For Archuleta, “it’s a very heart-touching piece, something that I used to express emotion and feelings that I didn’t even realize were there. A lot of our people use art for healing, and I had done this piece in honor of my mother. My mom was actually an active missing person in the state of California, in Los Angeles, and I had to go out and find her and do an active person search, work with LAPD. I barely, barely found her—by the skin of my teeth, on the full moon — homeless, no clothes, shaved head.” The dark blue corn of the woman figure’s long hair in “Her” is a testament to Archuleta’s mother, representing “that strength that my mom always had. Now, my mom is healthy and alive, and she lives with me.”

Vargas points out that MMIR is “a difficult topic. It brings up difficult conversations about our genealogy and our paths. With this exhibit, we’ve had to provide people with background information.” Visitors have mentioned feeling shocked that, despite faithfully following the news, they were uninformed about MMIR. That’s why, Vargas said, “we think it’s important to have this exhibit. It’s highlighting something affecting a very specific community, our neighbors. It’s a crisis. It’s a topic that’s not getting a lot of mainstream acknowledgment in comparison to how alarming the statistics are.”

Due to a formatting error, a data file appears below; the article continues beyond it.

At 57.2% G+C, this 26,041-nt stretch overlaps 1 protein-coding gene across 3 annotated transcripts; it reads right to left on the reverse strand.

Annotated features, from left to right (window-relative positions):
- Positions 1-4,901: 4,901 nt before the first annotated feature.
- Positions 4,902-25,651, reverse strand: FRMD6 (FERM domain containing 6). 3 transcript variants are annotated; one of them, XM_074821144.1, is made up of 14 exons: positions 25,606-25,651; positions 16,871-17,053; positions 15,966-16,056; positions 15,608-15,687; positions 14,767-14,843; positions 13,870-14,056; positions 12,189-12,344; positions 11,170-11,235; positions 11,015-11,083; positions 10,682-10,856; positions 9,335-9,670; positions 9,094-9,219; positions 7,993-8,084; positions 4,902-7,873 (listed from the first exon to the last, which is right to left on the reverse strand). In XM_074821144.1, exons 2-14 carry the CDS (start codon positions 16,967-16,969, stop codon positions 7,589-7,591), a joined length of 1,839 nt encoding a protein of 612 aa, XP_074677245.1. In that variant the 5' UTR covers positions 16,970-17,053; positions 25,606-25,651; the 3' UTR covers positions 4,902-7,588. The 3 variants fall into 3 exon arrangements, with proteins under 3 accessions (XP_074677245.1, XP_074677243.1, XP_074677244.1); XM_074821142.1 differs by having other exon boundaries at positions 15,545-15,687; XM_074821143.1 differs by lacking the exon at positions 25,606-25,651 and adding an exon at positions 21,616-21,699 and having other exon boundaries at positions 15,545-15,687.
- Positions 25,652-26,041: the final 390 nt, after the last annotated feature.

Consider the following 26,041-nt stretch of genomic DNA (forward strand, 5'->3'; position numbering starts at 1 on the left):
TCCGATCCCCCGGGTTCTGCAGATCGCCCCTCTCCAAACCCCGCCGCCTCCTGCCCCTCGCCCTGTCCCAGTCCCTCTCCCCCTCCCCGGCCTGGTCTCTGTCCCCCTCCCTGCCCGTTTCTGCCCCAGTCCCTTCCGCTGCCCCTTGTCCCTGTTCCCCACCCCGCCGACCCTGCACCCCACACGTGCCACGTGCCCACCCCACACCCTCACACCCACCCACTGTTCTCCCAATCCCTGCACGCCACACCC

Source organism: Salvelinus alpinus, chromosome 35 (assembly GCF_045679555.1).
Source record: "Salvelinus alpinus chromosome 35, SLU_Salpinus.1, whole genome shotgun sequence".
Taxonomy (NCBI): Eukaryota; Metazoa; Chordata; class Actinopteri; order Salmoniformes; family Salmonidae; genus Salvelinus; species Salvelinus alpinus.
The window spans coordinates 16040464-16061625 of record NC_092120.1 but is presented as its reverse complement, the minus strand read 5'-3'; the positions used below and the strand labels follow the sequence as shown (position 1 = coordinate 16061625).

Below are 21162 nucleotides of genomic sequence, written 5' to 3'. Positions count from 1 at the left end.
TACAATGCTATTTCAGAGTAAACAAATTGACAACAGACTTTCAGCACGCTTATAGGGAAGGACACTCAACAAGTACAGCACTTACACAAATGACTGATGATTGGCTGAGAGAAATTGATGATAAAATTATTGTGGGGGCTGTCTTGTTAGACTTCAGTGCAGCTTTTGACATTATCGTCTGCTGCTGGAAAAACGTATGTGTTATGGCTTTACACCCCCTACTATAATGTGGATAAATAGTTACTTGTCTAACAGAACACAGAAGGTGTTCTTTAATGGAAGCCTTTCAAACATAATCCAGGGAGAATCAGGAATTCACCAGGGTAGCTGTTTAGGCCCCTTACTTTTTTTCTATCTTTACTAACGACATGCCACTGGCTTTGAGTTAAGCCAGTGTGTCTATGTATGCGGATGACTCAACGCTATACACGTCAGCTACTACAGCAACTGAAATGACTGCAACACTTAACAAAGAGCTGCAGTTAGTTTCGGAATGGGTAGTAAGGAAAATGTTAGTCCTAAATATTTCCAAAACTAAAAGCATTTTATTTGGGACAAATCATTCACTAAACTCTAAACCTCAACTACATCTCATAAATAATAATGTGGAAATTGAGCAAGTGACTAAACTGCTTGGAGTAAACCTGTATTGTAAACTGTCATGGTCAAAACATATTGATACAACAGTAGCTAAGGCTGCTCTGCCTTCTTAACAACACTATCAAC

Visitors to “Red Shadows” often ask what they can do to help. SeeWalker said: “Write your senators. We’re constantly having to go back to the drawing board and revise some of these bills. And we need support. We need allyship as Native people. We’re under 2 percent of the entire population of the US. Even if all of us shout at the top of our lungs together, we’re still not loud enough. Also, locally, you can support the Missing & Murdered Indigenous Relatives Task Force. We’re all women who volunteer time because we’re passionate about this, and most of us have been personally affected by this crisis. We could definitely use support.”

Native Americans should not have to face this crisis of violence alone, and hopefully, thanks to artists and activists like those in “Red Shadows,” they will not have to any longer. Non-Indigenous people are learning more, not only about celebrating Native people and their culture but also about how to help.